Tag Archives: Books as furniture

Books as furniture

Nicholson Baker’s New Yorker essay, “Books as Furniture,” pokes fun at luxury mail-order catalogues’ use of books as props for images of gentrified lives. Baker is far from alone in being mildly irked by books displayed and fetishized as status objects, divorced from actual reading. Simon Brett’s 2001 murder mystery, Death on the Downs, features a faux-rustic pub with an artful display of artefacts, “Wooden-shafted golf clubs and antiquated carpenters’ tools . . . Books were randomly scattered, without dust-jackets . . .Names like John Galsworthy, Warwick Deeping and E.R. Punshon gleamed in dull gold on their spines.” An array of objects “carefully selected to create an instant ambiance.”
While Baker and Brett both hint that the use of never-to-be-read books for purely decorative purposes, results from the waning cultural power of the book, it may be only their own critical reflex that belongs to recent times. Their Victorian forbears were less likely to be embarrassed by the phenomenon of books as interior decoration.
In contrast to their well-thumbed and annotated Golden Treasuries my grandparents’ small collection of books included some volumes whose soft red leather bindings functioned solely as decorative furniture. Displaying these books was a form of innocent cultural self-display –one that was approved for members of their class. John Bright, in the 1880s, had urged that the mere presence of books in artisans’ houses would “guard them from many temptations and many evils.” Sydney Smith’s view: “No furniture so charming as books” from earlier in the century is frequently quoted by modern bibliophiles. But Smith added the proviso “even if you never open them or read a single word.” In fact, not reading “a single word” of an impressive volume was sometimes touted as a virtue. A Fraser’s Magazine article in 1859 recommends that the best way to “reverence” Edward Gibbon was “not to read about him at all, but look at him from outside, in the bookcase, and think about how much there is within.”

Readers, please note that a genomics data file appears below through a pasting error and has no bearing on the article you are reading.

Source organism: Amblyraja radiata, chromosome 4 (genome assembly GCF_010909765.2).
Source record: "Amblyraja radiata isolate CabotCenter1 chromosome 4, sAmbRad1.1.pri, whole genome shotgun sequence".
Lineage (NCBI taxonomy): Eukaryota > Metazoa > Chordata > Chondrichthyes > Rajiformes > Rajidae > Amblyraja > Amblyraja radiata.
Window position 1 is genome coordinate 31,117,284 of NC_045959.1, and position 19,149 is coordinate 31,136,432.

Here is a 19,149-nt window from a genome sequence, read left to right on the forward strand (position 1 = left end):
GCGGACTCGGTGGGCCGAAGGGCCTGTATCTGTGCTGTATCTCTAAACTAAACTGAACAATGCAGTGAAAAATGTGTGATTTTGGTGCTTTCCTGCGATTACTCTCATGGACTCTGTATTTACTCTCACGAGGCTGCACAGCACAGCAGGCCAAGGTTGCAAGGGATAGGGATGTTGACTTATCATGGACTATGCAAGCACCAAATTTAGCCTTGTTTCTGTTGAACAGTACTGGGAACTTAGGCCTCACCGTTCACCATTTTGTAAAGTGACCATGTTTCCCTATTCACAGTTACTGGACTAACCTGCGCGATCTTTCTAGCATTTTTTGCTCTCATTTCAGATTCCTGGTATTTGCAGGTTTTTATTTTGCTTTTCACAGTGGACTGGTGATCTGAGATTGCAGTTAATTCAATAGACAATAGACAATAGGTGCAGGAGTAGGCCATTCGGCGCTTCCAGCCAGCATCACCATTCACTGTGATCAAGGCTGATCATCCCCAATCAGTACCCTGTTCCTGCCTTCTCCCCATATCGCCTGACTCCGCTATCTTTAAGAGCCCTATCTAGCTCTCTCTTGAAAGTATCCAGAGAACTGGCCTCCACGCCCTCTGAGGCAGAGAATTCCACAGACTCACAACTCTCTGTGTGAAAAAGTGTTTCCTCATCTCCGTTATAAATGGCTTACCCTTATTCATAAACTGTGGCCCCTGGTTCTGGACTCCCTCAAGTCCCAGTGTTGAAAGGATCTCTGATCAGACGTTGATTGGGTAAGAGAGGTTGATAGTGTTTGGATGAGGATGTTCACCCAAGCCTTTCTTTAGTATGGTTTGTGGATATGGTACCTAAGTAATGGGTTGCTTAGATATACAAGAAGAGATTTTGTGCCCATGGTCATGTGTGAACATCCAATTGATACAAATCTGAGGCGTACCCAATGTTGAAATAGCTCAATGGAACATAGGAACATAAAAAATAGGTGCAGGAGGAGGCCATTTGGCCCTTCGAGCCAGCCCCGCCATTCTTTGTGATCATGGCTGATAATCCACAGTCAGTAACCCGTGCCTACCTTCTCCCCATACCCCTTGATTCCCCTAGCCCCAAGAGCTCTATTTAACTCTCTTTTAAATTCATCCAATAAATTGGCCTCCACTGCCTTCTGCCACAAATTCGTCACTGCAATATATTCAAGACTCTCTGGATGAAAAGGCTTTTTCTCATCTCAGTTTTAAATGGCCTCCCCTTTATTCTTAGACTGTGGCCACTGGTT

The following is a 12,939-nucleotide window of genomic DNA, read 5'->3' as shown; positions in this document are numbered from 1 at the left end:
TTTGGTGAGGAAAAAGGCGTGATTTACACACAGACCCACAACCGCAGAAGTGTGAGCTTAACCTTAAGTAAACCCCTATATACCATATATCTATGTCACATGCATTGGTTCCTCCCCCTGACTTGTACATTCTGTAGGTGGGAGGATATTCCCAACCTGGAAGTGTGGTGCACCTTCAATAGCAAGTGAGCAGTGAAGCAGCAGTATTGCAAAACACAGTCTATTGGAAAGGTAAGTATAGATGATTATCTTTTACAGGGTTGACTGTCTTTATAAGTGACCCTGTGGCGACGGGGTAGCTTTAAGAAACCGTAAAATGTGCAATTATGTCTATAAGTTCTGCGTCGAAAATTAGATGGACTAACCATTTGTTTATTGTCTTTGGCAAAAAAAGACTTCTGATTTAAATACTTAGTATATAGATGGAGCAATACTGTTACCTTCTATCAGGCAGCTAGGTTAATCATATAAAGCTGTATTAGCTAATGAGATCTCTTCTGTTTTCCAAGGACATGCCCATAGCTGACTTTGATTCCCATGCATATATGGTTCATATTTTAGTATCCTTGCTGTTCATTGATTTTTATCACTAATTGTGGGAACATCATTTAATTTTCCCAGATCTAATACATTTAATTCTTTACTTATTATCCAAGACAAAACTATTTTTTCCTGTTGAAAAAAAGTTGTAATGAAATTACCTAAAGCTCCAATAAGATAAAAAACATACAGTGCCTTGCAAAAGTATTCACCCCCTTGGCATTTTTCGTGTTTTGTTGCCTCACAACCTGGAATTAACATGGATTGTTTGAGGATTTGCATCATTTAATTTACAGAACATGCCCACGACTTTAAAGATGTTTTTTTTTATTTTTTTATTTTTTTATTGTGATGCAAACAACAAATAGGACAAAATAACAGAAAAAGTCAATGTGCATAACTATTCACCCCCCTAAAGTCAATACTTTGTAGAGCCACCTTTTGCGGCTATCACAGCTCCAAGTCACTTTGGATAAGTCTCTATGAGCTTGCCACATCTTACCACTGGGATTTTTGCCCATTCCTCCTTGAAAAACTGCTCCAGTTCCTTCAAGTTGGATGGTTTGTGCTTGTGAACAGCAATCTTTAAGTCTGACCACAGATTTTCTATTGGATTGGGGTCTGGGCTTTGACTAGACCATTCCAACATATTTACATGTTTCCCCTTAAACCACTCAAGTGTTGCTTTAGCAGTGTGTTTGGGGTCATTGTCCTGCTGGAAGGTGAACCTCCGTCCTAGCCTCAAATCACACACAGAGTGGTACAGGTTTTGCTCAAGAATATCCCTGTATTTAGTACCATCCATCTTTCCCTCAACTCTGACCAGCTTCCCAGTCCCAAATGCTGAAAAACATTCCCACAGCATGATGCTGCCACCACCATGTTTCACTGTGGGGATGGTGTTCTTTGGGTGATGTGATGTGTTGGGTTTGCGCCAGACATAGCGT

In addition to the six volume Nature Book set, their shelves displayed a few other books valued exclusively for their bindings. Longfellow’s, Shelley’s, and Felicia Hemans’ poems, published around 1900 by Frederick Warne,Hemans cover were displayed but not, I think, much read. The Longfellow and Shelley volumes have long since vanished, but Felicia Hemans has somehow survived. The pages bear no marks or any evidence of reading—slightly surprising in view of her immense popularity with a large number of unsophisticated late Victorian readers with similar background to my grandparents.  Credited by Wordsworth with having given “so much innocent pleasure” to so many, he still considered Hemans good enough only for Americans “in the present state of their intellectual culture.” Despite her mass following, her works were out-of-print by the end of the First World War. She survived, until quite recently, solely as a figure of fun, represented in Saki’s short story “The Toys of Peace” as a “little lead figure . . .Mrs Hemans, the poetess” and as the butt of Noel Coward’s (1938) parody, “The Stately Homes of England.
But Felicia Hemans’ literary reputation would have been of no concern to my grandparents. Her poems, like their other books with leather bindings and gilt fore-edges, belonged in the class of what W.J. Loftie in his 1876 guide for homeowners, A Plea for Art in the House, called “ornamental books . . .whose binding is their chief feature.”

Frontispiece detail from W.J. Loftie: A Plea for Art at Home

Frontispiece detail from W.J. Loftie: A Plea for Art at Home

Leave a Comment

Filed under Social significance